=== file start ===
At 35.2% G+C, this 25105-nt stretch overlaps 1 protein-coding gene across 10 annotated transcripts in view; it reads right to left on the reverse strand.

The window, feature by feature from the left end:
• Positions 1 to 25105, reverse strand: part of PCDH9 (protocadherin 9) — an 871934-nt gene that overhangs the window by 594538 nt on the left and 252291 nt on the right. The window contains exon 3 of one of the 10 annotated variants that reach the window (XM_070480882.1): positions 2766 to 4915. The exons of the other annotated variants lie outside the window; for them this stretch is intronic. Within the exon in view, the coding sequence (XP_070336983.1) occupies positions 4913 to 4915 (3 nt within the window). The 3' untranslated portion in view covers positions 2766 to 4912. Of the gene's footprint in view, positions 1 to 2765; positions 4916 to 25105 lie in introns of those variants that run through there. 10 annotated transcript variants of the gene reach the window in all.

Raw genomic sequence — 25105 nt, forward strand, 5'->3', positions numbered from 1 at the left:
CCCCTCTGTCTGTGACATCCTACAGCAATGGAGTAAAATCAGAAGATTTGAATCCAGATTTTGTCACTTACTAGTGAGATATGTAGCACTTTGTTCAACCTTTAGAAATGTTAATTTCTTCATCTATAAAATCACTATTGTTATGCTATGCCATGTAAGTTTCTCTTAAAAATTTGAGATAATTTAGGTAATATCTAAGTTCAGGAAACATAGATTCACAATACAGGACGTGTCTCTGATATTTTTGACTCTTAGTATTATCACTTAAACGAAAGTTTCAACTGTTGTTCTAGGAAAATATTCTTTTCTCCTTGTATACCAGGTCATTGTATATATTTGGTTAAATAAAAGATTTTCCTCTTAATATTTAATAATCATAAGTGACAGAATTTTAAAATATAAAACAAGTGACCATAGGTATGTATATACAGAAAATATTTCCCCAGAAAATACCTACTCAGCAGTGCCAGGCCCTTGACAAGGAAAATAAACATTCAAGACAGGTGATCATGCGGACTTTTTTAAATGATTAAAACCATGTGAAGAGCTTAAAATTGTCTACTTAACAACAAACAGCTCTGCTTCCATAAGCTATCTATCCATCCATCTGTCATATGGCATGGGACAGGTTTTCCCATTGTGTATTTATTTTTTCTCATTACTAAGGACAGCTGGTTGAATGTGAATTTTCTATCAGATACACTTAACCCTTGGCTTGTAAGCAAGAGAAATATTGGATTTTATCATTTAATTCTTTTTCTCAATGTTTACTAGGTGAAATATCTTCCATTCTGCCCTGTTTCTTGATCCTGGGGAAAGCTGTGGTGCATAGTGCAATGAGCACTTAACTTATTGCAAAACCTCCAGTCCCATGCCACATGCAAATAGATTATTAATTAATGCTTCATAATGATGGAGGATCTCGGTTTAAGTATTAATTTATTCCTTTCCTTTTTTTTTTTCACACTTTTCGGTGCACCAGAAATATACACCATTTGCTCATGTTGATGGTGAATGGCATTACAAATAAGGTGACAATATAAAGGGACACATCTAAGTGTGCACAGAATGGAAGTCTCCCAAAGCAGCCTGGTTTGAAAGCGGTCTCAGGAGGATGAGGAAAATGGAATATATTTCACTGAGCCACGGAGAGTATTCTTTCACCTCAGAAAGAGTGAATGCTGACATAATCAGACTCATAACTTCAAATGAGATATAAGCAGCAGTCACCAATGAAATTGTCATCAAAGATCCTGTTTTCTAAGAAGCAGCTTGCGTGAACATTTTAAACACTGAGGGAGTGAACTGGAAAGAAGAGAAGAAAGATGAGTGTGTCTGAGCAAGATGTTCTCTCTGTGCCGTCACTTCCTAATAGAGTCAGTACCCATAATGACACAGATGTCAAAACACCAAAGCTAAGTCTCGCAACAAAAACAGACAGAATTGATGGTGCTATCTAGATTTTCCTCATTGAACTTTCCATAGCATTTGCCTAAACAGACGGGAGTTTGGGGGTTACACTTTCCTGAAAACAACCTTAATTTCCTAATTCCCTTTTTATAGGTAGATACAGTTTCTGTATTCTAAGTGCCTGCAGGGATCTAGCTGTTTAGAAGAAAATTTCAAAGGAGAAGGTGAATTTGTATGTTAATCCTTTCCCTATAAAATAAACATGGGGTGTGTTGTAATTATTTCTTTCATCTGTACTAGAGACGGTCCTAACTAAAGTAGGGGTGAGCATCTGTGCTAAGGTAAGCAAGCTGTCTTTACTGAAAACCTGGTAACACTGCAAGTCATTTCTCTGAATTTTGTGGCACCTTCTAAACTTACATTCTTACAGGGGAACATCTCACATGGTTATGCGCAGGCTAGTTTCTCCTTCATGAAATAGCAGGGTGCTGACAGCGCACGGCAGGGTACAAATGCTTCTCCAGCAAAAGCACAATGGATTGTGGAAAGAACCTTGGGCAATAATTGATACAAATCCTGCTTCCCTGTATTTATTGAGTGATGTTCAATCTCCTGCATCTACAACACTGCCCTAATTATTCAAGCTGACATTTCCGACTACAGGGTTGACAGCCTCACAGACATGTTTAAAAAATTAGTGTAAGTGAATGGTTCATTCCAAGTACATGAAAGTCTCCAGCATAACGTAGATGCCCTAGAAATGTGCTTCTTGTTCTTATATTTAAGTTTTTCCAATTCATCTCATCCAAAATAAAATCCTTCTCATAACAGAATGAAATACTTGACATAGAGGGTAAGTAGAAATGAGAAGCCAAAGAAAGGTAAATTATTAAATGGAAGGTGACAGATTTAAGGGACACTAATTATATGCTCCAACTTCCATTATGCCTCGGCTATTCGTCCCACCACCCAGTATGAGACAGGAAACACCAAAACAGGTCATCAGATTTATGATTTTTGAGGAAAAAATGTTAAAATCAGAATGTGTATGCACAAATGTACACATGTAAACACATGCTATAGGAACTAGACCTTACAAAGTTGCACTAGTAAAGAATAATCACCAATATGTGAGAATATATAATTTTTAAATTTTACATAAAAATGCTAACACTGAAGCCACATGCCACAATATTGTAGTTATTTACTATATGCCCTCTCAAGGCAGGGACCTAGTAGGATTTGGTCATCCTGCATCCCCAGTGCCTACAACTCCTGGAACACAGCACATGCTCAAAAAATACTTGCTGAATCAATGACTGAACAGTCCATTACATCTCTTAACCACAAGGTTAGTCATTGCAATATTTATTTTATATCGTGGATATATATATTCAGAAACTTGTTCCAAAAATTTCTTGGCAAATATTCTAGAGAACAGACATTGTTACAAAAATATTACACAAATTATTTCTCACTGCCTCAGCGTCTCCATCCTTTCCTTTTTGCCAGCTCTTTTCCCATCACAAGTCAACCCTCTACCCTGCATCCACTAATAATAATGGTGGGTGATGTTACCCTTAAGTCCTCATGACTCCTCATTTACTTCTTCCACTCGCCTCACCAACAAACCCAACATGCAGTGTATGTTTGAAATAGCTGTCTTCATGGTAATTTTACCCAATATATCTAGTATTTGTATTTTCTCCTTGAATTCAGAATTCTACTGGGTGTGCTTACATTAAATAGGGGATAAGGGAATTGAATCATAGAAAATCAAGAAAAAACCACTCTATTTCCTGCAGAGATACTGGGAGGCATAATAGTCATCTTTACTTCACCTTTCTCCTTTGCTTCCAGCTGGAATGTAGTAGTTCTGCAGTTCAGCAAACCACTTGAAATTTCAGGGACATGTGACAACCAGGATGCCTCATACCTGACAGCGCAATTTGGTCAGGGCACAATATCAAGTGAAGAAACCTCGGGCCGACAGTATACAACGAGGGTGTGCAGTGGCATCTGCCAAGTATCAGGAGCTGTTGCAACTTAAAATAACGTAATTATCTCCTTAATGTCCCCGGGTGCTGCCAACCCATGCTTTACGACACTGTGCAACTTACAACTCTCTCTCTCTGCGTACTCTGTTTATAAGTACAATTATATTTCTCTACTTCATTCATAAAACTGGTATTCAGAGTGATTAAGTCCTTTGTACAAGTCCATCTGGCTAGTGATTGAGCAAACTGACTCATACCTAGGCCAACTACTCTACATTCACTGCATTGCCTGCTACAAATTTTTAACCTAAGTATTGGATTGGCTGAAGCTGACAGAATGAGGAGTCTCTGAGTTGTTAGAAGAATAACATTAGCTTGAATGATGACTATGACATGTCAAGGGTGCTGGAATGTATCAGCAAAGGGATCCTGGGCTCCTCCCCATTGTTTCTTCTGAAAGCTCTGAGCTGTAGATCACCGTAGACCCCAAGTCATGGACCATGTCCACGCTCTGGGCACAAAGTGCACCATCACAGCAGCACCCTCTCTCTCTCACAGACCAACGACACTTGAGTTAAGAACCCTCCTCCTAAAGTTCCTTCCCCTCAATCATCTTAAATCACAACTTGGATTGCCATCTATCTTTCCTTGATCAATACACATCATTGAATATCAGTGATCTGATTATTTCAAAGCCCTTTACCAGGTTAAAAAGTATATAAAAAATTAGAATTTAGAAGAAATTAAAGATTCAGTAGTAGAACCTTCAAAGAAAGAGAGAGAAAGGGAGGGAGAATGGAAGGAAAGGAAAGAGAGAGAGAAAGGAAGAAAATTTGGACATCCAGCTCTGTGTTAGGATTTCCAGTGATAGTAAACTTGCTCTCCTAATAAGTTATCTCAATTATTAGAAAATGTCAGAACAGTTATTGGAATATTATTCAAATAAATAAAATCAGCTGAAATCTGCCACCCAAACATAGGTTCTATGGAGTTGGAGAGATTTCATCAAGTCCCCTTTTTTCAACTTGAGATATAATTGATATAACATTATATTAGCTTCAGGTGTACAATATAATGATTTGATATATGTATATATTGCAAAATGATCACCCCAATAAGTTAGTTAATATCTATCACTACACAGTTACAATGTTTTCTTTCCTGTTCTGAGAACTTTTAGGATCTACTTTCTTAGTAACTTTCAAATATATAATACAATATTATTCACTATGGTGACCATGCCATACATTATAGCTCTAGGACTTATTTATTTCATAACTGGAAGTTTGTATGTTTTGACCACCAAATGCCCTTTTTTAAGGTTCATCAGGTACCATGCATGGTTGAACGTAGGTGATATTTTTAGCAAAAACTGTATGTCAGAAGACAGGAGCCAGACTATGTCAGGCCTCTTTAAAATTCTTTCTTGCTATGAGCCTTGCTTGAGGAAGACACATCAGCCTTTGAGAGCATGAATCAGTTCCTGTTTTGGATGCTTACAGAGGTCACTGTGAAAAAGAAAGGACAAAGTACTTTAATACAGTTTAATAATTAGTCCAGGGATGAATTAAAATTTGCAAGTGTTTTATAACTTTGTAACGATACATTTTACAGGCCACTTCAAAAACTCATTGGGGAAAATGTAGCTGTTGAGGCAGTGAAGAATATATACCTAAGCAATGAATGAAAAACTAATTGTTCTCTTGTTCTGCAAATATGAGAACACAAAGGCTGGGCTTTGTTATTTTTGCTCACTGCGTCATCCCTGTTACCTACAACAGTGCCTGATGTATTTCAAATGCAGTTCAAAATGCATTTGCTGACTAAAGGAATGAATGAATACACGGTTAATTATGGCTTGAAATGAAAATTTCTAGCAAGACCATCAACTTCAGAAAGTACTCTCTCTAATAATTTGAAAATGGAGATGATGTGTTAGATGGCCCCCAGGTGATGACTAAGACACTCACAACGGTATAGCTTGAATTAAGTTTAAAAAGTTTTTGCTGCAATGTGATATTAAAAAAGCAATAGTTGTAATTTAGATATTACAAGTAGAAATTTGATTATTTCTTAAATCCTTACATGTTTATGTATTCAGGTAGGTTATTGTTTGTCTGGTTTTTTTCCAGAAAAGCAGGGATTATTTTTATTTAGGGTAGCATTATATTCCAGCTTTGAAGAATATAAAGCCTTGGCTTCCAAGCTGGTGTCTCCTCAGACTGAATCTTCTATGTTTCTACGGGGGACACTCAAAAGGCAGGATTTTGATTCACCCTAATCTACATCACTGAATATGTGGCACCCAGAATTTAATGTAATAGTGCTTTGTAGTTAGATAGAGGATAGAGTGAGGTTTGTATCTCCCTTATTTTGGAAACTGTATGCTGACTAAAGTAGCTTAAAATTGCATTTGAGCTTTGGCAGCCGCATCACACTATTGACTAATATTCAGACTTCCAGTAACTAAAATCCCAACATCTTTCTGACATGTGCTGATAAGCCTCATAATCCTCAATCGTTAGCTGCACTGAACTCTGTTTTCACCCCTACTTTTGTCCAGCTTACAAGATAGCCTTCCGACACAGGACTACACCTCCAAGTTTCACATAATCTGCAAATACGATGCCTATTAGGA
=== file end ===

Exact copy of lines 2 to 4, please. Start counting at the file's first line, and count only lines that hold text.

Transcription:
The window, feature by feature from the left end:
• Positions 1 to 25105, reverse strand: part of PCDH9 (protocadherin 9) — an 871934-nt gene that overhangs the window by 594538 nt on the left and 252291 nt on the right. The window contains exon 3 of one of the 10 annotated variants that reach the window (XM_070480882.1): positions 2766 to 4915. The exons of the other annotated variants lie outside the window; for them this stretch is intronic. Within the exon in view, the coding sequence (XP_070336983.1) occupies positions 4913 to 4915 (3 nt within the window). The 3' untranslated portion in view covers positions 2766 to 4912. Of the gene's footprint in view, positions 1 to 2765; positions 4916 to 25105 lie in introns of those variants that run through there. 10 annotated transcript variants of the gene reach the window in all.

Raw genomic sequence — 25105 nt, forward strand, 5'->3', positions numbered from 1 at the left: